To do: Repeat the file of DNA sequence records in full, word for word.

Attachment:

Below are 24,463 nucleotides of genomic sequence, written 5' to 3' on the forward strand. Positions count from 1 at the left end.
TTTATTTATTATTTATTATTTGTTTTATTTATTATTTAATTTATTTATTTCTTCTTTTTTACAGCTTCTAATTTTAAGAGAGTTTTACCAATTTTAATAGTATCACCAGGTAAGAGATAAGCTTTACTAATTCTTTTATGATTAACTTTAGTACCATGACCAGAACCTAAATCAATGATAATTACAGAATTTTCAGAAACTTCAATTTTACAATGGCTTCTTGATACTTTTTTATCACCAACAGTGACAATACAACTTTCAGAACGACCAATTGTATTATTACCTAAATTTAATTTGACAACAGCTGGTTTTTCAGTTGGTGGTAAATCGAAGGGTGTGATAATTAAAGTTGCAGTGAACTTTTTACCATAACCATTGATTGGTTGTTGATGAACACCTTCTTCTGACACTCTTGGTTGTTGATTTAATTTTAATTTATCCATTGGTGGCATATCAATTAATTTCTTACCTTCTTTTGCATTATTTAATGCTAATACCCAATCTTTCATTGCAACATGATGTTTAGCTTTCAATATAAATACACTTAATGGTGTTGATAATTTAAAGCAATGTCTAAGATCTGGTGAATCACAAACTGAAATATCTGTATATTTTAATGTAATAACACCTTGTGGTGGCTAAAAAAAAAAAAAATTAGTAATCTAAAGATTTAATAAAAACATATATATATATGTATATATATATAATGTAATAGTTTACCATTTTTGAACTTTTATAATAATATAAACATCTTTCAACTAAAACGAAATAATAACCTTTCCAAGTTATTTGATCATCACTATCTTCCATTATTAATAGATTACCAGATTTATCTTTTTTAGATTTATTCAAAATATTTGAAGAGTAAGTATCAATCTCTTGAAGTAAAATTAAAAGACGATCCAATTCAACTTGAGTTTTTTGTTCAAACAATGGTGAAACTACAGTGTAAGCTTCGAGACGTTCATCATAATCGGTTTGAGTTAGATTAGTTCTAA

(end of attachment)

Below are 24,463 nucleotides of genomic sequence, written 5' to 3' on the forward strand. Positions count from 1 at the left end.
TTTATTTATTATTTATTATTTGTTTTATTTATTATTTAATTTATTTATTTCTTCTTTTTTACAGCTTCTAATTTTAAGAGAGTTTTACCAATTTTAATAGTATCACCAGGTAAGAGATAAGCTTTACTAATTCTTTTATGATTAACTTTAGTACCATGACCAGAACCTAAATCAATGATAATTACAGAATTTTCAGAAACTTCAATTTTACAATGGCTTCTTGATACTTTTTTATCACCAACAGTGACAATACAACTTTCAGAACGACCAATTGTATTATTACCTAAATTTAATTTGACAACAGCTGGTTTTTCAGTTGGTGGTAAATCGAAGGGTGTGATAATTAAAGTTGCAGTGAACTTTTTACCATAACCATTGATTGGTTGTTGATGAACACCTTCTTCTGACACTCTTGGTTGTTGATTTAATTTTAATTTATCCATTGGTGGCATATCAATTAATTTCTTACCTTCTTTTGCATTATTTAATGCTAATACCCAATCTTTCATTGCAACATGATGTTTAGCTTTCAATATAAATACACTTAATGGTGTTGATAATTTAAAGCAATGTCTAAGATCTGGTGAATCACAAACTGAAATATCTGTATATTTTAATGTAATAACACCTTGTGGTGGCTAAAAAAAAAAAAAATTAGTAATCTAAAGATTTAATAAAAACATATATATATATGTATATATATATAATGTAATAGTTTACCATTTTTGAACTTTTATAATAATATAAACATCTTTCAACTAAAACGAAATAATAACCTTTCCAAGTTATTTGATCATCACTATCTTCCATTATTAATAGATTACCAGATTTATCTTTTTTAGATTTATTCAAAATATTTGAAGAGTAAGTATCAATCTCTTGAAGTAAAATTAAAAGACGATCCAATTCAACTTGAGTTTTTTGTTCAAACAATGGTGAAACTACAGTGTAAGCTTCGAGACGTTCATCATAATCGGTTTGAGTTAGATTAGTTCTAA